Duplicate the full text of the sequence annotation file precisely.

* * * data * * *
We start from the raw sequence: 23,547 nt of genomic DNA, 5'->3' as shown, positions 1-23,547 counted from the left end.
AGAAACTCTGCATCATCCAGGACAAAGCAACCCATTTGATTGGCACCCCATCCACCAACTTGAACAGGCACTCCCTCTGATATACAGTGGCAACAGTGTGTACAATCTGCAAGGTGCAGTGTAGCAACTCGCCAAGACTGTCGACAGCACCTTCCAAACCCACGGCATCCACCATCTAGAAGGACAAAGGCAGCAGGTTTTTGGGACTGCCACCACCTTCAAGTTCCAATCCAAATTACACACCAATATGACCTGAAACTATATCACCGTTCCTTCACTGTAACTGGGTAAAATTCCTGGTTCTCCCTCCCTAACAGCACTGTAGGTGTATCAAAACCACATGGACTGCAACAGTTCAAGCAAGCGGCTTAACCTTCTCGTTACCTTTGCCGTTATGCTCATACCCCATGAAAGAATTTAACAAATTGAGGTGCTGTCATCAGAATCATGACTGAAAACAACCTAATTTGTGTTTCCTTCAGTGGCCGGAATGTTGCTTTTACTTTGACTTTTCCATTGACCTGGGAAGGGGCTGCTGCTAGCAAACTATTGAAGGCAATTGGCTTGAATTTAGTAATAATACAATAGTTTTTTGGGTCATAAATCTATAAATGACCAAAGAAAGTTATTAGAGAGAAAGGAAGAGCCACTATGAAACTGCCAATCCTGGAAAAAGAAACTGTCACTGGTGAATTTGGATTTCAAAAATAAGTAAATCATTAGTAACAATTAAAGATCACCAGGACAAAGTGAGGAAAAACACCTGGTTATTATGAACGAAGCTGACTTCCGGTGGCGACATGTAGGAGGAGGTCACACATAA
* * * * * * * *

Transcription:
We start from the raw sequence: 23,547 nt of genomic DNA, 5'->3' as shown, positions 1-23,547 counted from the left end.
AGAAACTCTGCATCATCCAGGACAAAGCAACCCATTTGATTGGCACCCCATCCACCAACTTGAACAGGCACTCCCTCTGATATACAGTGGCAACAGTGTGTACAATCTGCAAGGTGCAGTGTAGCAACTCGCCAAGACTGTCGACAGCACCTTCCAAACCCACGGCATCCACCATCTAGAAGGACAAAGGCAGCAGGTTTTTGGGACTGCCACCACCTTCAAGTTCCAATCCAAATTACACACCAATATGACCTGAAACTATATCACCGTTCCTTCACTGTAACTGGGTAAAATTCCTGGTTCTCCCTCCCTAACAGCACTGTAGGTGTATCAAAACCACATGGACTGCAACAGTTCAAGCAAGCGGCTTAACCTTCTCGTTACCTTTGCCGTTATGCTCATACCCCATGAAAGAATTTAACAAATTGAGGTGCTGTCATCAGAATCATGACTGAAAACAACCTAATTTGTGTTTCCTTCAGTGGCCGGAATGTTGCTTTTACTTTGACTTTTCCATTGACCTGGGAAGGGGCTGCTGCTAGCAAACTATTGAAGGCAATTGGCTTGAATTTAGTAATAATACAATAGTTTTTTGGGTCATAAATCTATAAATGACCAAAGAAAGTTATTAGAGAGAAAGGAAGAGCCACTATGAAACTGCCAATCCTGGAAAAAGAAACTGTCACTGGTGAATTTGGATTTCAAAAATAAGTAAATCATTAGTAACAATTAAAGATCACCAGGACAAAGTGAGGAAAAACACCTGGTTATTATGAACGAAGCTGACTTCCGGTGGCGACATGTAGGAGGAGGTCACACATAA